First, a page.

by induction, I got this: \[\Large {\left\{ {f\left( n \right)} \right\}^2} = f\left( {n + 2} \right) \times f\left( {n - 4} \right)\]
setting n=81, we get: \[\Large {\left\{ {f\left( {81} \right)} \right\}^2} = f\left( {83} \right)f\left( {77} \right)\] namely the result of @freckles
I have to come back and look this one crab time sorry
i dont quite understand what does it mean min(f(x),g(x))
u need to graph that f(x) and g(x) and find the intersection , and as it asks minimum u have to choose the lowest part with respect to that
it can also be done without graphing
oh ok i see now
example min(f(x),g(x)) for |dw:1435266966304:dw| f(x)=-x,g(x) =-x^2+5
|dw:1435267032841:dw|
i think to start off look at g1(x) = |x-8| and g2(x) = |x+8|
this will give us a constant when 0<|x| < 8
it will be 16 in that domain
from -8 to 8
it looks line this|dw:1435267447526:dw|
yes exactly
|dw:1435267527733:dw|
|dw:1435267567368:dw|
u want the number of integers of x in that intersection?
|dw:1435267618964:dw|
between the intersection?
|dw:1435267649589:dw|
or just the min on the abs value?
well i m still confused on interpreeting the quetion let me think
ya me too the min(f(x),g(x)) still dunno what that means exacttllyy
there are 17 points from that flat line, for hte integers then we have y=2x and y=-2x lines from the abs value
anser given is 21
yeah there will be 2 more from the intersection on each side
we see 11^2-x^2=2x x^2+2x-11^2=0 solve for the roots and see how many integers we can fit
you get sqrt 122 -1 so its greater than 10 barely that means another 2 from the right side and another 2 from the left side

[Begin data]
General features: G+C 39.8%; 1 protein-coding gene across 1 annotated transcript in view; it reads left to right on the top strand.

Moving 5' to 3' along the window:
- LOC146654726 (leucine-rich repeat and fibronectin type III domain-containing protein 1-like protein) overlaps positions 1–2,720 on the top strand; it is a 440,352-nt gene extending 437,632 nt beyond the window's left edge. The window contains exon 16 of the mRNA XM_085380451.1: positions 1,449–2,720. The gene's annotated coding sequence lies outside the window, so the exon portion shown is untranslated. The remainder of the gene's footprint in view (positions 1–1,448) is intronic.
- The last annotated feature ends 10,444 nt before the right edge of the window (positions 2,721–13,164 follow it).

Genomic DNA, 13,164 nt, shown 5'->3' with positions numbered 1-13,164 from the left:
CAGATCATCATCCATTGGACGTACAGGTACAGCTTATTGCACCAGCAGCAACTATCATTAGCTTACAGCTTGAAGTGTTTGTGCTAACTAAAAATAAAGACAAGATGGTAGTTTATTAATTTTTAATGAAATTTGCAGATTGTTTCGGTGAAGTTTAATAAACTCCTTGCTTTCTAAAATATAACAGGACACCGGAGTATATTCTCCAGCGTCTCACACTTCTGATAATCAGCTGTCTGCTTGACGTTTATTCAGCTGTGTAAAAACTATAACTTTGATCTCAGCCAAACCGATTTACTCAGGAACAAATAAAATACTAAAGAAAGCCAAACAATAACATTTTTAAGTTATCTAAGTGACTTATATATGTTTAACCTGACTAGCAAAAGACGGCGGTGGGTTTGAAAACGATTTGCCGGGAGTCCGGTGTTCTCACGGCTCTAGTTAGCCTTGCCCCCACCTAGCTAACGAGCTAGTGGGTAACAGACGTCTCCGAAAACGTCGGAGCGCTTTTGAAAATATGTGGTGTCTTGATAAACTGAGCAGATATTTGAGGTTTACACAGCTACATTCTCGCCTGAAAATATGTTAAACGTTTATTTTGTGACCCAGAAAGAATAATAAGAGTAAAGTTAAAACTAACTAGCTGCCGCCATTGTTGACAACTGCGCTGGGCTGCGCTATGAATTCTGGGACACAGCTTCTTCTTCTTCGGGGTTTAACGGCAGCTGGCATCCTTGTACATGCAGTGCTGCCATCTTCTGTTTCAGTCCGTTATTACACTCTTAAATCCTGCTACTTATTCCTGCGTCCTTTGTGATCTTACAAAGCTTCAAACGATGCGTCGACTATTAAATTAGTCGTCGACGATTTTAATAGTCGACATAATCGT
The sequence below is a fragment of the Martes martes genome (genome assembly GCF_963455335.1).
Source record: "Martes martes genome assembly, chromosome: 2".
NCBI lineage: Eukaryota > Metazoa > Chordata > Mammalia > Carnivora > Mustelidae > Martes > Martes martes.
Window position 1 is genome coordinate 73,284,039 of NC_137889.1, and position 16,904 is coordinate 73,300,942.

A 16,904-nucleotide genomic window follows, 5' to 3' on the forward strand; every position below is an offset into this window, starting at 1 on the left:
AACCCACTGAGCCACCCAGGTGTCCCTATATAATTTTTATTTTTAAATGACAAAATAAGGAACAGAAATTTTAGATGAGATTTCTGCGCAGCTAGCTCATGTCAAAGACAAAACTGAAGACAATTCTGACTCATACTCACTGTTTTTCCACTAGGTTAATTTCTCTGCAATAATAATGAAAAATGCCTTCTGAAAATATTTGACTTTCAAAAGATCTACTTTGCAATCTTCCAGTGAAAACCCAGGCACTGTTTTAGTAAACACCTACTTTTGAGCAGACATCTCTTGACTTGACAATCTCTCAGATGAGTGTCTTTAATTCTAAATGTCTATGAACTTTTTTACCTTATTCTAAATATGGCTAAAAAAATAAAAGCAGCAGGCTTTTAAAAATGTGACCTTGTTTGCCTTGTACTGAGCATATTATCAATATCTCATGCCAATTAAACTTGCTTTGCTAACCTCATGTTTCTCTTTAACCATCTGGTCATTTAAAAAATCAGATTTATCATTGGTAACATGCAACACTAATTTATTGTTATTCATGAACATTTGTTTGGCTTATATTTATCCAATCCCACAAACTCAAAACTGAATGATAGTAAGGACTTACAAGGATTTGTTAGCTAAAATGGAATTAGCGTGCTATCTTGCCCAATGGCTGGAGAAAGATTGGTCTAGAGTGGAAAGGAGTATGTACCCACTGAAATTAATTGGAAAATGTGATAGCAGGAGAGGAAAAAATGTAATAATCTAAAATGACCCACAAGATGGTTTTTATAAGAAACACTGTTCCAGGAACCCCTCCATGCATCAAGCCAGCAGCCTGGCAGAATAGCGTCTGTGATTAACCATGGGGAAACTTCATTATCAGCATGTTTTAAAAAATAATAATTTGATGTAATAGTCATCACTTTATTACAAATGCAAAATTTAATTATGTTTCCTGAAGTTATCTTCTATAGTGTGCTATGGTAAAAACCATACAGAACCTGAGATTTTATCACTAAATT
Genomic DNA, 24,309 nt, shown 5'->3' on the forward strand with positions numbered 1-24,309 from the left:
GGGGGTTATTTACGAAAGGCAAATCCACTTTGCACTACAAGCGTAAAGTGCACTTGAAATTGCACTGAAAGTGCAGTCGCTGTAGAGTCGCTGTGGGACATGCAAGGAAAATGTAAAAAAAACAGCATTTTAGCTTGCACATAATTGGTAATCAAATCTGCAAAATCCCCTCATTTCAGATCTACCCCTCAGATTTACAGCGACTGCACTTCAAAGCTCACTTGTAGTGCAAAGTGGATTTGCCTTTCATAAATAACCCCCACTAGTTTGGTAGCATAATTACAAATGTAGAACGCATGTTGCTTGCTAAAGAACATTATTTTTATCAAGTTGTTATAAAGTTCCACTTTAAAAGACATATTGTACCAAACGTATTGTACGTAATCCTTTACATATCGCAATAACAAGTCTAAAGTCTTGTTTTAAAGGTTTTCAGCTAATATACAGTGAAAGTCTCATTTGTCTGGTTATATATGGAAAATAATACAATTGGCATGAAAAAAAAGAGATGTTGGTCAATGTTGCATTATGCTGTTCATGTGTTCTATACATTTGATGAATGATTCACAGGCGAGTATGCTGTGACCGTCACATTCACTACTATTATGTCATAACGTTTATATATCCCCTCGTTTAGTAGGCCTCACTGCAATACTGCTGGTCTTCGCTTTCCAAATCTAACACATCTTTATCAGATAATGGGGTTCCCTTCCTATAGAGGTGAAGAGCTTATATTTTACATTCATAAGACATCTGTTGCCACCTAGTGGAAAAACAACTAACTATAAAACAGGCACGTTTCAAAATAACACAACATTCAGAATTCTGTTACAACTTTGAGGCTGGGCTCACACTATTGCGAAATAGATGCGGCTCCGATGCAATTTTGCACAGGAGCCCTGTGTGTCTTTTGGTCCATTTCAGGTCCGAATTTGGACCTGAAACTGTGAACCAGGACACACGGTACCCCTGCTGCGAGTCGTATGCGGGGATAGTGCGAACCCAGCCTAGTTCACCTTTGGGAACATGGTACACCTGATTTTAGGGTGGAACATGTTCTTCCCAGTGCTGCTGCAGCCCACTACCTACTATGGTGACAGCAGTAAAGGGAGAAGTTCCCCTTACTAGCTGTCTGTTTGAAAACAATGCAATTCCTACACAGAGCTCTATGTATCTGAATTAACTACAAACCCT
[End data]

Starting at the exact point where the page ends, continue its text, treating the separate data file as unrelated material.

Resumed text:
17+4=21
it is not giving rational roots hmm
we just want to see the bound
yea we need to count the number line of x of the intersection part.
tbh i think the question is worded wrong it should just say.. how many integer solutions are there that are less than the quadratic
these are framed to confuse students majority are confuzing
lol thats annoying -.- they should confuse us with hard questions, not easy ones worded badly
my head spins now going to sleep
okay cya! thanks for the questions
thnks
looks like you already found this but ill leave this here, just in case on how we got the equations 2x and -2x for the lines
|dw:1435268655727:dw|
|dw:1435268725528:dw|
there are 21 integers between -11 and 11 (not including the endpoints) because at the endpoints h=0 which isn't a positive number
like i didn't want to include the endpoints because I want h positive
and anything outside the interval I mentioned h would be negative
|dw:1435269002394:dw|
for example h(-10)=g(-10) (since f(-10)>g(-10)) ... h(-5)=g(-5) (since f((-5)>g(-5)) ... h(0)=g(0) (since f(0)>g(0)) ..so on... h(x)=g(x) for integer solutions between -10 and 10 (inclusive) h(x)=f(x) for integers solutions on (-inf,-11] union [11,inf) but h(x)<=0 there so what we want to look at is: h(x)=g(x) for integer solutions between -10 and 10 (inclusive) since h(x)>0 here \[|x-8|+|x+8|=121-x^2 \\ \text{ from our graph one solution occurs on } (-\inf,-8) \\ -(x-8)-(x+8)=121-x^2 \\ (x-1)^2=122 \\ x= 1 \pm \sqrt{122} \\ x=1-\sqrt{122} \text{ is only valid on that interval } \\ x \approx -10.045 \\ |x-8|+|x+8|=121-x^2 \\ \text{ the other solution \to this occurs on } (8,\infty) \\ x-8+x+8=121-x^2 \\ (x+1)^2=122 \ x=-1 \pm \sqrt{121} \\ x=-1 +\sqrt{122} \text{ is only valid on that interval } \\ x=10.045\] |dw:1435269711175:dw|
anyways just saying all of this just in case you guys were still confused on the h=min(f,g) thing